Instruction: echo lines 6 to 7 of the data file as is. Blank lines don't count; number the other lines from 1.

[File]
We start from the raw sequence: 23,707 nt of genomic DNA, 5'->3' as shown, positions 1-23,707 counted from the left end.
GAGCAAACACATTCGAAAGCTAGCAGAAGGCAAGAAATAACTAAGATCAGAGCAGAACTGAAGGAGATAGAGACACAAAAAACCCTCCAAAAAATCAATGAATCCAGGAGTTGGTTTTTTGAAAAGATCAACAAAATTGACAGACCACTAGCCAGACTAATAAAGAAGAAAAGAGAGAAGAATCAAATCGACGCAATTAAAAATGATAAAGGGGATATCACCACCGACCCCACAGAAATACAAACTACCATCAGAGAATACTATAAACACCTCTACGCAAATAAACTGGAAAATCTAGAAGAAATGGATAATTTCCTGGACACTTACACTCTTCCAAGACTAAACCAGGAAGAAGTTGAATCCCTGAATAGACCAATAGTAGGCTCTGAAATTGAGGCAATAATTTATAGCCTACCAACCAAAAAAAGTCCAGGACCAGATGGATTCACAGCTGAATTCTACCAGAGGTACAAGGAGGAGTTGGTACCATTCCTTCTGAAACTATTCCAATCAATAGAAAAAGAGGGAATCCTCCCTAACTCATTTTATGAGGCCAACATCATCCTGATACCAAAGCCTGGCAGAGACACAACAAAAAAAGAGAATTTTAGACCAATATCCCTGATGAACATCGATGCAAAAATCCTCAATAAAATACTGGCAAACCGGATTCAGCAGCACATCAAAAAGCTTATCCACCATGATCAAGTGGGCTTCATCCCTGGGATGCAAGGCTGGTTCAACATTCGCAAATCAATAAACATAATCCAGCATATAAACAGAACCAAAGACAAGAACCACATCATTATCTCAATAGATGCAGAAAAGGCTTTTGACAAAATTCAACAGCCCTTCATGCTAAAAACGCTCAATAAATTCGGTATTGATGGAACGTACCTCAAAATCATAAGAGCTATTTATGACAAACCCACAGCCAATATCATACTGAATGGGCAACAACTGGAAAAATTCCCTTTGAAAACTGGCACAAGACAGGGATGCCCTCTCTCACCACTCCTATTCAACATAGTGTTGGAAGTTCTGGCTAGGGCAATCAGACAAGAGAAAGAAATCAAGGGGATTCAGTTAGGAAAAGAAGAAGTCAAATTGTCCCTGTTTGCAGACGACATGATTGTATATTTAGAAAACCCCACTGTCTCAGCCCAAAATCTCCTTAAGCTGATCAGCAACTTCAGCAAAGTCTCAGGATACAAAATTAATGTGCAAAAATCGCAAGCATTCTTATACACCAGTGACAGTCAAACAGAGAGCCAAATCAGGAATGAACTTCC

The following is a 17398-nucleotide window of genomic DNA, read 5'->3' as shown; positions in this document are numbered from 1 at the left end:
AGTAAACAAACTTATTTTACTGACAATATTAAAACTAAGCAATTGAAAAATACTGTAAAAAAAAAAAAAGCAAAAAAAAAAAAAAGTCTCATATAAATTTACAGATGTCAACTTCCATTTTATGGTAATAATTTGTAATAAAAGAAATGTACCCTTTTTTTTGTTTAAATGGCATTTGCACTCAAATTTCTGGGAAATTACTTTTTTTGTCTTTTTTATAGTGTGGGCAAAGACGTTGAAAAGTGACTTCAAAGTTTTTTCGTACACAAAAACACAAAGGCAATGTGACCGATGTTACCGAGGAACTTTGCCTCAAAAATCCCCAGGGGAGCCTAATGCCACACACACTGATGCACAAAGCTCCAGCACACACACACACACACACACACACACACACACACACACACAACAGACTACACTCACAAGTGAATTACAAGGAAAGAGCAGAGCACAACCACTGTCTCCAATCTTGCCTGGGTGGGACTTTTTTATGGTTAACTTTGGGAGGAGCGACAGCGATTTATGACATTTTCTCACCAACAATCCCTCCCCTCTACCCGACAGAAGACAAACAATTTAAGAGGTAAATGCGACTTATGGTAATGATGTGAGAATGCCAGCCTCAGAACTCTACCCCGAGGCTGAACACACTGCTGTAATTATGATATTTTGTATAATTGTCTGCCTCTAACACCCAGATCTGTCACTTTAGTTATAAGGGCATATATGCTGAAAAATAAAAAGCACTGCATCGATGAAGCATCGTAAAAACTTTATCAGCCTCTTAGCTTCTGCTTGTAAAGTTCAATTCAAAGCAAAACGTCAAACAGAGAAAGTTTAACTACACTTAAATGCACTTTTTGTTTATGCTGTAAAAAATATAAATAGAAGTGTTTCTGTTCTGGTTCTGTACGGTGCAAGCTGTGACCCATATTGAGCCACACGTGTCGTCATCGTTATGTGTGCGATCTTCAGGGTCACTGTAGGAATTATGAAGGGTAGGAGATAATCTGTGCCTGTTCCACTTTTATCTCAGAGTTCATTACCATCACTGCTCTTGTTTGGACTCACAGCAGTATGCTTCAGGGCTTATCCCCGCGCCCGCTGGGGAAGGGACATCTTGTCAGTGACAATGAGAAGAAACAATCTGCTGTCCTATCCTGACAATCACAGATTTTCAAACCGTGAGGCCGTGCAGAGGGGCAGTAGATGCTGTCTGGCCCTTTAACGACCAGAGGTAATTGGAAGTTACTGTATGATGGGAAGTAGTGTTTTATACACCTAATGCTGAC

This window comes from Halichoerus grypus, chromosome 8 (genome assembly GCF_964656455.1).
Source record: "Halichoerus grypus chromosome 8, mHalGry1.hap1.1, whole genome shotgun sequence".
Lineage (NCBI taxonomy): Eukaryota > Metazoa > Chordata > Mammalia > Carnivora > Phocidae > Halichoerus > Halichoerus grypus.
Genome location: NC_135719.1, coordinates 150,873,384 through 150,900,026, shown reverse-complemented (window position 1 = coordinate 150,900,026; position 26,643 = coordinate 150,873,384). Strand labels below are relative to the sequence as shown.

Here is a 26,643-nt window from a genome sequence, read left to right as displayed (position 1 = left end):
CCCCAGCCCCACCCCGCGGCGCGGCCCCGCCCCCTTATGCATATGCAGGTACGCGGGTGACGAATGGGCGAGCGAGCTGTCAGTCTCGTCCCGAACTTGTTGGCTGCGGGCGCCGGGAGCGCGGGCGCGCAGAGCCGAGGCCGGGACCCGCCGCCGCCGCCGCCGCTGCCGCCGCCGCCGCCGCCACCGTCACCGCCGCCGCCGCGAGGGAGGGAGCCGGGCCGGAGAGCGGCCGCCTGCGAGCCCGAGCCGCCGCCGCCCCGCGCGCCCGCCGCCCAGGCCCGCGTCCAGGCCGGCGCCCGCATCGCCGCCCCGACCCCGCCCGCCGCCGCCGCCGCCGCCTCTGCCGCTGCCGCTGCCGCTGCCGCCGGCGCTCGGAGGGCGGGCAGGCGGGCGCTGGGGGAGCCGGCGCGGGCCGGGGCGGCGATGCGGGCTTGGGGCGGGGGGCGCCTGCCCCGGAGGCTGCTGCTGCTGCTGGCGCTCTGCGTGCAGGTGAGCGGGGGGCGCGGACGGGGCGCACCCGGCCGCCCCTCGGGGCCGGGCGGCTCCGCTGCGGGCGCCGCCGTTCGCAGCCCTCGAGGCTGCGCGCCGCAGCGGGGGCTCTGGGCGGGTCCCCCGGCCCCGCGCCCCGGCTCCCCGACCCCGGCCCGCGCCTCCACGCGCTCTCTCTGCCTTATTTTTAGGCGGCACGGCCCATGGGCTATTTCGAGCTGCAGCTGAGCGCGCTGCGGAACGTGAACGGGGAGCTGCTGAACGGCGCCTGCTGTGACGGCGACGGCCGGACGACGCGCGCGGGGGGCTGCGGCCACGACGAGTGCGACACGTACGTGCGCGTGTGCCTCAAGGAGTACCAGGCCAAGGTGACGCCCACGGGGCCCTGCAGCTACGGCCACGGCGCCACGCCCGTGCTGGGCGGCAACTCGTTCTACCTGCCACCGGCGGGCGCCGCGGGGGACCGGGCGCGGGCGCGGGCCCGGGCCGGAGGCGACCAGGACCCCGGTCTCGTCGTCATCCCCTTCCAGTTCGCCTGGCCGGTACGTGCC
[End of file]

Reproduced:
Source record: "Halichoerus grypus chromosome 8, mHalGry1.hap1.1, whole genome shotgun sequence".
Lineage (NCBI taxonomy): Eukaryota > Metazoa > Chordata > Mammalia > Carnivora > Phocidae > Halichoerus > Halichoerus grypus.